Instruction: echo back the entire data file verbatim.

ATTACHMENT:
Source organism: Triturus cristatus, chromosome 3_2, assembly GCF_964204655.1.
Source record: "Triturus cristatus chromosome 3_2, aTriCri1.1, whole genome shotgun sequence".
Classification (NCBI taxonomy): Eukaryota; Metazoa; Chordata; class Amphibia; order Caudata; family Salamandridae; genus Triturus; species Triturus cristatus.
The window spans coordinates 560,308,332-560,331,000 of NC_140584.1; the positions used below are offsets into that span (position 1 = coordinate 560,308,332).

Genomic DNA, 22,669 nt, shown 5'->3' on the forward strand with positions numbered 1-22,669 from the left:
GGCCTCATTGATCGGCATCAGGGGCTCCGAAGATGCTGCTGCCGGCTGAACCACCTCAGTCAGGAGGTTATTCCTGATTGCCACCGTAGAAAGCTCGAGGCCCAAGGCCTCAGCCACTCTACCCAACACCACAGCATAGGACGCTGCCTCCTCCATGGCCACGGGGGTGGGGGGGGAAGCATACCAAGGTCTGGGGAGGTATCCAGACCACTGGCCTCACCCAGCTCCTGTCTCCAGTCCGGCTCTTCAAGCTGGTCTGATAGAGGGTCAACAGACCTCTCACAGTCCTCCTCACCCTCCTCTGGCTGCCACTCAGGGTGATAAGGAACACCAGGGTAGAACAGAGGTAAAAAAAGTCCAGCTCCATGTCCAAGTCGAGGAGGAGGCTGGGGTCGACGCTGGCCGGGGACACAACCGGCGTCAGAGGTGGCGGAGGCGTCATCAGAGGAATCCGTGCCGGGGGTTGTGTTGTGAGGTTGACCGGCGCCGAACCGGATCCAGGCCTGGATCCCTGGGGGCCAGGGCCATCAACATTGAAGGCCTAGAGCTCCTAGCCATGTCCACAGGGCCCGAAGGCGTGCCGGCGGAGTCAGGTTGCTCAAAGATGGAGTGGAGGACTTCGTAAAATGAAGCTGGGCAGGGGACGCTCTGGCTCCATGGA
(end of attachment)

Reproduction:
Source organism: Triturus cristatus, chromosome 3_2, assembly GCF_964204655.1.
Source record: "Triturus cristatus chromosome 3_2, aTriCri1.1, whole genome shotgun sequence".
Classification (NCBI taxonomy): Eukaryota; Metazoa; Chordata; class Amphibia; order Caudata; family Salamandridae; genus Triturus; species Triturus cristatus.
The window spans coordinates 560,308,332-560,331,000 of NC_140584.1; the positions used below are offsets into that span (position 1 = coordinate 560,308,332).

Genomic DNA, 22,669 nt, shown 5'->3' on the forward strand with positions numbered 1-22,669 from the left:
GGCCTCATTGATCGGCATCAGGGGCTCCGAAGATGCTGCTGCCGGCTGAACCACCTCAGTCAGGAGGTTATTCCTGATTGCCACCGTAGAAAGCTCGAGGCCCAAGGCCTCAGCCACTCTACCCAACACCACAGCATAGGACGCTGCCTCCTCCATGGCCACGGGGGTGGGGGGGGAAGCATACCAAGGTCTGGGGAGGTATCCAGACCACTGGCCTCACCCAGCTCCTGTCTCCAGTCCGGCTCTTCAAGCTGGTCTGATAGAGGGTCAACAGACCTCTCACAGTCCTCCTCACCCTCCTCTGGCTGCCACTCAGGGTGATAAGGAACACCAGGGTAGAACAGAGGTAAAAAAAGTCCAGCTCCATGTCCAAGTCGAGGAGGAGGCTGGGGTCGACGCTGGCCGGGGACACAACCGGCGTCAGAGGTGGCGGAGGCGTCATCAGAGGAATCCGTGCCGGGGGTTGTGTTGTGAGGTTGACCGGCGCCGAACCGGATCCAGGCCTGGATCCCTGGGGGCCAGGGCCATCAACATTGAAGGCCTAGAGCTCCTAGCCATGTCCACAGGGCCCGAAGGCGTGCCGGCGGAGTCAGGTTGCTCAAAGATGGAGTGGAGGACTTCGTAAAATGAAGCTGGGCAGGGGACGCTCTGGCTCCATGGA